GREAT FALLS — Governor Steve Bullock on Sunday announced a set of directives and guidance to slow the spread of COVID-19 (coronavirus) and protect vulnerable Montanans, including closing of public K-12 schools, social distancing measures, and limiting visitation at nursing home facilities.
Bullock has directed Montana’s public K-12 schools to close starting on Monday, March 16, and remain closed through March 27. During this time, schools will plan to provide arrangements to provide free meals to students who need them, pursuant to a waiver obtained from the United States Department of Agriculture, and to provide for all other matters and services that students need in the event of future or ongoing closure. Schools will continue to receive all state funding during this two-week closure.
The state will work with schools during this period to evaluate and consider next steps as needed. The decision to close schools is to slow the spread and is not in response to an outbreak in schools.
While school is out for the next two weeks, several changes will take place across the Great Falls Public Schools district.
GFPS Superintendent Tom Moore announced on Sunday evening that Great Falls Public Schools will be closed March 16th through March 27th, per Governor Bullock’s instruction. During the conference, Moore explained why Bullock felt the need to temporarily close schools in the first place: “...to disperse folks and keep them from congregating in large places like schools where we have over ten thousand children. so that was the whole idea-to disperse. so we're going to try and follow those guidelines to the letter of the law.” Moore said.
While school is out for the next two weeks, several changes will take place across the district. In order to meet a wide range of students educational needs, primary and secondary education will have separate protocols for continuing education during this time.
Beginning Monday, teachers will call parents of elementary and ask whether they'd like to opt for an online or physical form of instruction. K through 6th grade Assistant Superintendent Ruth Uecker further explained the two alternatives.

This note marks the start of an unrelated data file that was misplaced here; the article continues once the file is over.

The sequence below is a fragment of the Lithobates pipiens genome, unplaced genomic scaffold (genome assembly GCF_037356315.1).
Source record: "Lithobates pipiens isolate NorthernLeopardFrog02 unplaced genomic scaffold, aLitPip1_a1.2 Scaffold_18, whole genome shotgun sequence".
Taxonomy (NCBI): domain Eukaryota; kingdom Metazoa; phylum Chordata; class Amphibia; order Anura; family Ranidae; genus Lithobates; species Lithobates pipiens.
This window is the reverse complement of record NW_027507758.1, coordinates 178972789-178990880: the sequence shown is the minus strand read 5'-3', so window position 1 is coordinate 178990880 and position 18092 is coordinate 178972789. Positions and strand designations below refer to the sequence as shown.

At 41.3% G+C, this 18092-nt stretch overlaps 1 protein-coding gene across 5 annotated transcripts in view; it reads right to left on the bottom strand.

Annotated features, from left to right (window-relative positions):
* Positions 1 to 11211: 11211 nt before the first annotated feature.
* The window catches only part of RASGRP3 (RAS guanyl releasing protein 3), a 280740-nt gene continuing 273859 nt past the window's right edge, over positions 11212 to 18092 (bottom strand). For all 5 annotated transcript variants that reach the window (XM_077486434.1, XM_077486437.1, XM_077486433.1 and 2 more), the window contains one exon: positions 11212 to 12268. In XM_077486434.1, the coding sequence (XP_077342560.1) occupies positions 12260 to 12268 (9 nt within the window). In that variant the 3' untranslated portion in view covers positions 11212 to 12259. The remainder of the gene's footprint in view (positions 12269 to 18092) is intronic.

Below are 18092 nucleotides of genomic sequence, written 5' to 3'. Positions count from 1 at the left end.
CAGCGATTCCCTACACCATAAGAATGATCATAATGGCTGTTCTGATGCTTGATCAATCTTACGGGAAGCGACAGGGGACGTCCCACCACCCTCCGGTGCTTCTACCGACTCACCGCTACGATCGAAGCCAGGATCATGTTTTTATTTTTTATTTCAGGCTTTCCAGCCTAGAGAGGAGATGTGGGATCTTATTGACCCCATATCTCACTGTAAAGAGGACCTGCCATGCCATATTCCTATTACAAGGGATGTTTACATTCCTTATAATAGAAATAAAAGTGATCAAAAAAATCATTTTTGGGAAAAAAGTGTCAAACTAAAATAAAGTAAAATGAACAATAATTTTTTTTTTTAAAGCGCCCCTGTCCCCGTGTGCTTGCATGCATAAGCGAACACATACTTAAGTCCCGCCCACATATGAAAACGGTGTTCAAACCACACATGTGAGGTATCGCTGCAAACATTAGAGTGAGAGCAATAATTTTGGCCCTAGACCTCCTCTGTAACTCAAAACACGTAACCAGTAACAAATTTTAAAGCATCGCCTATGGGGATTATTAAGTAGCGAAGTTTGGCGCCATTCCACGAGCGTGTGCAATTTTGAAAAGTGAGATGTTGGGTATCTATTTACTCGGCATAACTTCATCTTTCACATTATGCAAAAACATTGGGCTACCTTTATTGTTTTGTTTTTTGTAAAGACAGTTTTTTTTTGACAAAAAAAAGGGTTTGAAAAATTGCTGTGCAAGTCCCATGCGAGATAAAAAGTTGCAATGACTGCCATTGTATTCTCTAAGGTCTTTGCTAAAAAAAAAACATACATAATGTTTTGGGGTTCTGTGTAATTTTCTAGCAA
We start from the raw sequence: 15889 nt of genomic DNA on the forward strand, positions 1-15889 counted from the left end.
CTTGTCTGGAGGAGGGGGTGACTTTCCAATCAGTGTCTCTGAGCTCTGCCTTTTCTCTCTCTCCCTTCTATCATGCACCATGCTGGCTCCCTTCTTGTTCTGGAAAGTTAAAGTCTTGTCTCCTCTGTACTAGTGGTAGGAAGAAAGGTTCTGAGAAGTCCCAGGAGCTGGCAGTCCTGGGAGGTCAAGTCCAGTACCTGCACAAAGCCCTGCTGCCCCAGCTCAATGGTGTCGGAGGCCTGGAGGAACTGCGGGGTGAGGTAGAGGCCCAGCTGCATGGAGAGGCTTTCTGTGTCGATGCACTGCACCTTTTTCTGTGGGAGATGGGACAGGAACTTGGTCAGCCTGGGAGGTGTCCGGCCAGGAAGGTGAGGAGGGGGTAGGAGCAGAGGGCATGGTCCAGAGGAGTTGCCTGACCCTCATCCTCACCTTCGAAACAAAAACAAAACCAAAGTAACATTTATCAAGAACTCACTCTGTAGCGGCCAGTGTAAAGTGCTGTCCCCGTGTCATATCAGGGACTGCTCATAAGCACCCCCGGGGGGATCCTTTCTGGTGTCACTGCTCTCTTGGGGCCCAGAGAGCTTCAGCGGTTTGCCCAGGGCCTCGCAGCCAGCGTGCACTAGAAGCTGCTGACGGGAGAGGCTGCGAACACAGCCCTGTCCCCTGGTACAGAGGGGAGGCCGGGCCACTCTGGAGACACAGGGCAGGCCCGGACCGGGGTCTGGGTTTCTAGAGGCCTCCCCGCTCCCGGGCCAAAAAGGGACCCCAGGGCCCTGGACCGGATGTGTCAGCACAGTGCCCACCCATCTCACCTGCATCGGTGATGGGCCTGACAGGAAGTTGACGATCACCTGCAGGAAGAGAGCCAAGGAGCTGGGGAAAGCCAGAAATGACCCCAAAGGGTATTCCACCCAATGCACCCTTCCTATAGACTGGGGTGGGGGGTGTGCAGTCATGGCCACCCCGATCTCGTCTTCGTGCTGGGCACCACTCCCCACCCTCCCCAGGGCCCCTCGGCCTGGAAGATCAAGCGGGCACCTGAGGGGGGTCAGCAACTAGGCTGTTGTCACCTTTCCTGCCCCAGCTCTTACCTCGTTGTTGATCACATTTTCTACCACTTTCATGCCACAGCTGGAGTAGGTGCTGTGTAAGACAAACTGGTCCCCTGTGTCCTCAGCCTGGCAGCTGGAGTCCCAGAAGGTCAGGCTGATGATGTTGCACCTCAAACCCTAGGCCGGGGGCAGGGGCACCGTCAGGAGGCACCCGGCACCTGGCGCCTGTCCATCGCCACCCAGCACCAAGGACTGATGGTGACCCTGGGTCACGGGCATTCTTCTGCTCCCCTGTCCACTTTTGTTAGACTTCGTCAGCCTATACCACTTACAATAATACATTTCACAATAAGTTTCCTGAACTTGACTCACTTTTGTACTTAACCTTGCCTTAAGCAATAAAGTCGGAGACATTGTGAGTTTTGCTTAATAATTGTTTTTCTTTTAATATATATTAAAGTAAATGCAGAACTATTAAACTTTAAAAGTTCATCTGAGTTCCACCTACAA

“There’ll be an online option where they can go to the great falls public schools website, click on a button for elementary education, and it’ll take them to grade level specific activities..and if that’s something that’s not viable or an option for thatfa, we'll be able to put together packets to help support families’ instruction for the next couple of weeks,” Uecker said.
Grades 7th through 12th Assistant Superintendent heather Hoyer said middle and high schoolers will use an online system called Planbook to stay up to date with their coursework. “Our students and families are familiar with Planbook. It's something we’ve been using this year, where our teachers can link their google classroom as well as assignments to this platform,” Hoyer said.
To help with child care needs, there will be several facilities available for groups of up to 50 children. These child care options are reserved for first responders only, including members of Malmstrom Air Force Base and Montana Air National Guard. Some of those sites will include Loy elementary, Mountain View, Valley View, Sunnyside, Giant Springs, and Riverview Elementary schools.
The district will also provide food delivery service for students beginning Monday. families will have the option to accept lunch for that day and breakfast for the next. These changes will be updated on the GFPS website.
The GFPS Food Service Department will deliver food to the sites below each day that school is not is session beginning Tuesday, March 17, 2020. Delivery will include lunch for the day and breakfast for tomorrow. Please contact the GFPS Food Department with questions at 268-6047.
- Valley View Elementary 900 Avenue A NW 11:00-11:20
- Riverview Elementary 100 Smelter Ave NW 11:30-11:50
- West Elementary 1205 1st Ave NW 11:25-11:45
- Rhodes Park 812 Central Avenue W 11:00-11:20
- West Kiwanis Park 723 1st Avenue NW 11:50-12:10
- Great Falls High 1900 2nd Avenue N 12:00-12:20
- Whittier Elementary 305 8th St N 1:25-11:45
- Carter Park 611 3rd St S 11:00-11:15
- Sunnyside Elementary 1800 19th St S 11:00-11:20
- Charles Russell Park 1515 33rd St S 11:35-11:55
- Paris Gibson Education Center 2400 Central Ave 12:00-12:20
- Lewis and Clark Elementary 3800 1st Ave S 11:30-11:50
- Morningside Elementary 4119 7th Avenue N 11:00-11:20
From the GFPS website:
- Limited childcare will be provided strictly for first responders to include Law Enforcement, EMS, Firefighters, Emergency and Medical Staff also including long-term care facilities. Childcare is to be limited to children of these providers under the age of 12. The buildings being utilized for childcare services are as follows: Chief Joseph, Lewis & Clark, Lincoln, Meadow Lark, Morningside, Mountain View, Loy, Sacajawea, Valley View, Riverview, Whittier, West, Sunnyside and Giant Springs Elementary.